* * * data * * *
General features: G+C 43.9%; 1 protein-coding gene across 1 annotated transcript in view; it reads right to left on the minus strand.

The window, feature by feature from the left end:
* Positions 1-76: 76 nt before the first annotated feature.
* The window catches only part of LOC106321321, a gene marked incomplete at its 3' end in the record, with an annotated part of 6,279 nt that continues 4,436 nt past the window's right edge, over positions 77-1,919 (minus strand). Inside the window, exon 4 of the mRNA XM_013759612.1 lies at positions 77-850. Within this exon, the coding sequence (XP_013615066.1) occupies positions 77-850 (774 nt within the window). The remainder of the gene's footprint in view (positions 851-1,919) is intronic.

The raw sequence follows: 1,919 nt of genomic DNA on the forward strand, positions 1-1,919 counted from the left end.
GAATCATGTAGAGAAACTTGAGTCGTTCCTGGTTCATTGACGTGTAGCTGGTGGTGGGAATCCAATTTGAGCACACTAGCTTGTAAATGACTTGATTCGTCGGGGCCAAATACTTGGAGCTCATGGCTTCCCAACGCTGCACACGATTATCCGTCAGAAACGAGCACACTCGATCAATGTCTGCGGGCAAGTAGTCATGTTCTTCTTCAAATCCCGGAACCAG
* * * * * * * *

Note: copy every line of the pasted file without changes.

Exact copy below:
General features: G+C 43.9%; 1 protein-coding gene across 1 annotated transcript in view; it reads right to left on the minus strand.

The window, feature by feature from the left end:
* Positions 1-76: 76 nt before the first annotated feature.
* The window catches only part of LOC106321321, a gene marked incomplete at its 3' end in the record, with an annotated part of 6,279 nt that continues 4,436 nt past the window's right edge, over positions 77-1,919 (minus strand). Inside the window, exon 4 of the mRNA XM_013759612.1 lies at positions 77-850. Within this exon, the coding sequence (XP_013615066.1) occupies positions 77-850 (774 nt within the window). The remainder of the gene's footprint in view (positions 851-1,919) is intronic.

The raw sequence follows: 1,919 nt of genomic DNA on the forward strand, positions 1-1,919 counted from the left end.
GAATCATGTAGAGAAACTTGAGTCGTTCCTGGTTCATTGACGTGTAGCTGGTGGTGGGAATCCAATTTGAGCACACTAGCTTGTAAATGACTTGATTCGTCGGGGCCAAATACTTGGAGCTCATGGCTTCCCAACGCTGCACACGATTATCCGTCAGAAACGAGCACACTCGATCAATGTCTGCGGGCAAGTAGTCATGTTCTTCTTCAAATCCCGGAACCAG